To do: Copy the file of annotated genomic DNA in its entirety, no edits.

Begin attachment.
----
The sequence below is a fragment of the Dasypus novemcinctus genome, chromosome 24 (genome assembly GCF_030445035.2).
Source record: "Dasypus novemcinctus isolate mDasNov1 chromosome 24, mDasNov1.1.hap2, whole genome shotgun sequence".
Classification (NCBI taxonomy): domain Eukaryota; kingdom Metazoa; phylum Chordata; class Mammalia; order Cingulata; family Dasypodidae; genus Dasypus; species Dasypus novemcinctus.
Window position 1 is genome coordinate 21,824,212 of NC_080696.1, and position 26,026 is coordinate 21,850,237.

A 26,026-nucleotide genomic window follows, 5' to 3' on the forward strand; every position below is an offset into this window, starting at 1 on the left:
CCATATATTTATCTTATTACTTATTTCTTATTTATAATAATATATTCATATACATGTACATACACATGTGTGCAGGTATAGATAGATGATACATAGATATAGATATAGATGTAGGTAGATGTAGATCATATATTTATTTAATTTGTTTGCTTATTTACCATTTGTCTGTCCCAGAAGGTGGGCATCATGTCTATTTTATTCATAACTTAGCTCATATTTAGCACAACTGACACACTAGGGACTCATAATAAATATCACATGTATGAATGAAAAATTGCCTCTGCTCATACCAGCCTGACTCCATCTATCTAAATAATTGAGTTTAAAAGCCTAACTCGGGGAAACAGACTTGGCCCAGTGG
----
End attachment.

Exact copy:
The sequence below is a fragment of the Dasypus novemcinctus genome, chromosome 24 (genome assembly GCF_030445035.2).
Source record: "Dasypus novemcinctus isolate mDasNov1 chromosome 24, mDasNov1.1.hap2, whole genome shotgun sequence".
Classification (NCBI taxonomy): domain Eukaryota; kingdom Metazoa; phylum Chordata; class Mammalia; order Cingulata; family Dasypodidae; genus Dasypus; species Dasypus novemcinctus.
Window position 1 is genome coordinate 21,824,212 of NC_080696.1, and position 26,026 is coordinate 21,850,237.

A 26,026-nucleotide genomic window follows, 5' to 3' on the forward strand; every position below is an offset into this window, starting at 1 on the left:
CCATATATTTATCTTATTACTTATTTCTTATTTATAATAATATATTCATATACATGTACATACACATGTGTGCAGGTATAGATAGATGATACATAGATATAGATATAGATGTAGGTAGATGTAGATCATATATTTATTTAATTTGTTTGCTTATTTACCATTTGTCTGTCCCAGAAGGTGGGCATCATGTCTATTTTATTCATAACTTAGCTCATATTTAGCACAACTGACACACTAGGGACTCATAATAAATATCACATGTATGAATGAAAAATTGCCTCTGCTCATACCAGCCTGACTCCATCTATCTAAATAATTGAGTTTAAAAGCCTAACTCGGGGAAACAGACTTGGCCCAGTGG